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Many men get off while fantasizing about little women, but in Don Nguyen’s HELLO, FROM THE CHILDREN OF PLANET EARTH, William ejaculates while reading LITTLE WOMEN.

Yes, Louisa May Alcott’s 1869 novel does the trick for our thirty-something aerospace engineer. Doesn’t that sound strange or – more accurately – unbelievable?

And yet when Nguyen has William explain to us why he does – and can – we ultimately buy the explanation.

In this often entertaining comedy-drama that comes courtesy of The Playwrights Realm (and is ensconced at the Duke Theatre on 42nd Street), William (Jeffrey Omura) is asked to produce some sperm for Betsy (Kaaron Briscoe) and Shoshana (Dana Berger), two lesbian lovers who are intent on having a child.

Although Betsy has endured three miscarriages, she’s still the only hope the couple has; Shoshana is unable to conceive. Will fourth time be the charm? She’s already 37, and if there’s one thing every adult learns, it’s that time goes faster as the years go on.

For that matter, will William play ball with the couple? He has that career – and it’s a demanding one. Right now he and co-worker Freddy (Jon Hoche) are tracking Voyager I in space. Thus he fears that even as a surrogate parent he might get too involved and he won’t have time for work.

That’s understandable, but something else isn’t. Why would Betsy want William in the first place? She hasn’t seen him in 17 years, and, as played by Omura, he seems wimpy.

When asked if he works out, he responds with “I have a gym membership.” It’s a good line that doesn’t instill confidence.

More damaging is William’s speech in which he gives damn good reasons why he shouldn’t consider becoming a donor. Betsy sloughs them off much too readily. No – when people tell you they have problems, believe them. Haven’t we all learned that when would-be partners confess their shortcomings that these revelations shouldn’t be lightly dismissed? After all, these people know themselves better than we do.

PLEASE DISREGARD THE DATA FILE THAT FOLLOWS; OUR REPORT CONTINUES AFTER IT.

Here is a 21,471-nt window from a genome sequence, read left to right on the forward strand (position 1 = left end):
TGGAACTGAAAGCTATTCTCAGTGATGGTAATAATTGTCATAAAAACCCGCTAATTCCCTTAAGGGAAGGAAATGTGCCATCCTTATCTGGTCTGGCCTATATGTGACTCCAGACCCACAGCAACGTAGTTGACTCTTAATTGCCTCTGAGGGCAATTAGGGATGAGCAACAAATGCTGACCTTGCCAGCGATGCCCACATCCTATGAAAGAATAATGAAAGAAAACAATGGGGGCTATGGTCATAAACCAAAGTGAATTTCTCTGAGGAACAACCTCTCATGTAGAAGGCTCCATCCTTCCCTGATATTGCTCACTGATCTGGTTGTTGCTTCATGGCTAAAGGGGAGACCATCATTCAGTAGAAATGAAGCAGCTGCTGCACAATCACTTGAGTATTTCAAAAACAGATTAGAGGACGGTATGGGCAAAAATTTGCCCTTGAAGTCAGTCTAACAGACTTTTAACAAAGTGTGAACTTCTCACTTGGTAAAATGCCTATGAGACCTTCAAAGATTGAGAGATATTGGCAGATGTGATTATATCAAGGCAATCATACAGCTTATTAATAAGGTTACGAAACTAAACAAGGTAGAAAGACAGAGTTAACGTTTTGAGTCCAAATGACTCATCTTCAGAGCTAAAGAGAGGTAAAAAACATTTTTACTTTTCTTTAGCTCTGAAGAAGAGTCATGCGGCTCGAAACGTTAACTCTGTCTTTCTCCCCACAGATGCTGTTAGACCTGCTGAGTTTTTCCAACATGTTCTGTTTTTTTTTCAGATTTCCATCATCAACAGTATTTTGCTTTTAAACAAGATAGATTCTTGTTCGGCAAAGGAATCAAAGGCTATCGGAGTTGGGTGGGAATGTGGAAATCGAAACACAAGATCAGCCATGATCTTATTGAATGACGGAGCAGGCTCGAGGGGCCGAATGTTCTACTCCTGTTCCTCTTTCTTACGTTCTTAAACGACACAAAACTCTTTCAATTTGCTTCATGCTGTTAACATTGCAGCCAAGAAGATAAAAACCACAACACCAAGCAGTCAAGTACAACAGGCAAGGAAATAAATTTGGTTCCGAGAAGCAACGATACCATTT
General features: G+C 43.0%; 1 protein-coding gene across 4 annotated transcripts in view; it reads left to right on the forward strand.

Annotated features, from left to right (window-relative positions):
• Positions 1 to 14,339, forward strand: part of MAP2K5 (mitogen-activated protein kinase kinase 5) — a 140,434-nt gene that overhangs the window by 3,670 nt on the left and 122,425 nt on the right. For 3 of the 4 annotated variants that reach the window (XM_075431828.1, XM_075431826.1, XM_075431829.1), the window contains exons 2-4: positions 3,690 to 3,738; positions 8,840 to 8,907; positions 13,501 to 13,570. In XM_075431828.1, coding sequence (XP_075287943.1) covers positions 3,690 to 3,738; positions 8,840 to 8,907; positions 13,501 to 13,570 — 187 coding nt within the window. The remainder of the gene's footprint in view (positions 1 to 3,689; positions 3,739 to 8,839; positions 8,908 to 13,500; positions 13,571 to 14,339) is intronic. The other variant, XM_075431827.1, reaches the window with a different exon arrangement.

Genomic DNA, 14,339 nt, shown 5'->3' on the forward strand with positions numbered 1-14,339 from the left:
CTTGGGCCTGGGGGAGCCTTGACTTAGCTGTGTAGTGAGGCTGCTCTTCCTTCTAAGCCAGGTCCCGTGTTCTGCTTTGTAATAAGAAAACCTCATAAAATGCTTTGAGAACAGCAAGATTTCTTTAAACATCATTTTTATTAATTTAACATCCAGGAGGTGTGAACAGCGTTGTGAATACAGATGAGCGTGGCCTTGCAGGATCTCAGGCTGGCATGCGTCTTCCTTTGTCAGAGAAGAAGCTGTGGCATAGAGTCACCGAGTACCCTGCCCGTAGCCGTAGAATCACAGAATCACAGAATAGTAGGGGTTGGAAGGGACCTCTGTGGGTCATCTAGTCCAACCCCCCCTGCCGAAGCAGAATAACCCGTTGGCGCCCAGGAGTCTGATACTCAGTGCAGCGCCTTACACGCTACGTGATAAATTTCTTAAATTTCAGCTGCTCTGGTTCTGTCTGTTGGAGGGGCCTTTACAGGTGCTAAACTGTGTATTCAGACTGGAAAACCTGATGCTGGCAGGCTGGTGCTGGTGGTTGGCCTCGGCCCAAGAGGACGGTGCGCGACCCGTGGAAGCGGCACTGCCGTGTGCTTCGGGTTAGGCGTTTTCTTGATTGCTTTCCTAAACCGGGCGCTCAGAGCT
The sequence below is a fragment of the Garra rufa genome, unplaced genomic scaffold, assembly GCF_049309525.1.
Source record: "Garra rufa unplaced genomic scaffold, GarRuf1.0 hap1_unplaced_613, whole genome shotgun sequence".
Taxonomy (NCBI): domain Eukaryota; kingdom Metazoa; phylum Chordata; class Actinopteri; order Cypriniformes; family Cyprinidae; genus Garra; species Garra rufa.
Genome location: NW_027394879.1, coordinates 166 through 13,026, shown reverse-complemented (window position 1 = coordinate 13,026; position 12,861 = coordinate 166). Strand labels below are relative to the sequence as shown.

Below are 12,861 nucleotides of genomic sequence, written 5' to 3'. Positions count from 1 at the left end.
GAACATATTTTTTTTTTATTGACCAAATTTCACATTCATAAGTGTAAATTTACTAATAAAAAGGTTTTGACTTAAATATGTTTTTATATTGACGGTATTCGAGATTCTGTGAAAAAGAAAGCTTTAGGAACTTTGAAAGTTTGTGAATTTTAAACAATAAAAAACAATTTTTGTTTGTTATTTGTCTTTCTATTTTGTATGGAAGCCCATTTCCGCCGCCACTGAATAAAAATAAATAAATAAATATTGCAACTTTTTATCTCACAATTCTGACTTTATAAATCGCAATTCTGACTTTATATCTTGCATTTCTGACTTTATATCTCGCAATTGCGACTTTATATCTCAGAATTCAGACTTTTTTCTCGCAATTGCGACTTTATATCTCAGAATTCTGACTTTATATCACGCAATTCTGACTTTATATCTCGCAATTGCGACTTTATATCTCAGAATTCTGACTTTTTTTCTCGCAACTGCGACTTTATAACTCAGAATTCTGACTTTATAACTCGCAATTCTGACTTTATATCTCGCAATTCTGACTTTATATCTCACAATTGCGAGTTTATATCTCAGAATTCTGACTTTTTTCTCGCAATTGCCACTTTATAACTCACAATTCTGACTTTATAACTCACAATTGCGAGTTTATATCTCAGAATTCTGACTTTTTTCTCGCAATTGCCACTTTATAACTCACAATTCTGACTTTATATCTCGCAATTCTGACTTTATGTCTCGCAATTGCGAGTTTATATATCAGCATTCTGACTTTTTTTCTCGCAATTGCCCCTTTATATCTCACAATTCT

Tension is to be expected when ol’ friends William and Betsy get together and Shoshana feels that she’s odd-woman-out. Berger does exceptionally well here in pretending that she’s an equal part of the team, assuming that if she plays it that way, the two will eventually see her that way. In the process, Berger almost conceals Shoshana’s worry that the history these two have will renew a bond that she’ll never crack.

Then Nguyen reminds us that Betsy and Shoshana are the couple and William is the outsider. One clever moment comes when Shoshana is doing a crossword puzzle and asks Betsy for answers; soon, though, it’s the uninvited William who comes up with the solution to 27-across.

Jade King Carroll maneuvers effectively through Nguyen’s many eccentricities. To wit: William and Freddy feel they communicate best while they’re defecating in adjoining bathroom stalls. (Don’t wait for them to wash their hands when they emerge.) They also have a spirited argument over the right and proper way to pronounce “Cheetos.” En route, Nguyen offers such grabbing-for-attention lines as “I’m sorry I shouted in your vagina.” Some of his perceptions land, such as the audience-pleasing “Why do people text when they’re only a block away?”

The most eccentric ingredient of all, however, is having a performer portray Voyager. The character’s name in the script is “The Farthest Explorer in the Universe,” but it’s actually the satellite that speaks to us.

She’s played with style by the lovely-voiced Olivia Oguma. Too bad her interludes come across as unnecessary interruptions. Aside from “Life on earth is the space between catastrophes,” no divertissement is particularly perceptive, illuminating or entertaining. After a while they stop – but for good reason: Voyager loses contact with the space center.

Now this is a pretty big event for NASA, wouldn’t you say? And yet never does a higher-up show up to talk to William and Freddy, give advice, chastise or see if anything has changed. Nguyen would have done better to allot that extra actor’s salary on a NASA executive than on a piece of space hardware.

Freddy is ostensibly there for comic relief, and it’s a relief when he’s not on stage dispensing his “comedy.” Nothing against Hoche, who’s playing what Nguyen gave him, but he comes across as a paler imitation of Cosmo Kramer. (And considering what Michael Richards has become, who needs to be reminded of him?)

When Berger and Briscoe each get to seriously speak their minds, both are up to the challenge. Briscoe also looks appealing in the orange, fuchsia and mustard outfit that Ari Fulton has designed for her.

Near the end of the 90-minute intermissionless work, we see that the word “heartbeat” spurred Nguyen to bring two very different worlds together. So despite the excesses, Nguyen emerges as a playwright to watch. Anyone who knows enough to save the best for last is one who might last.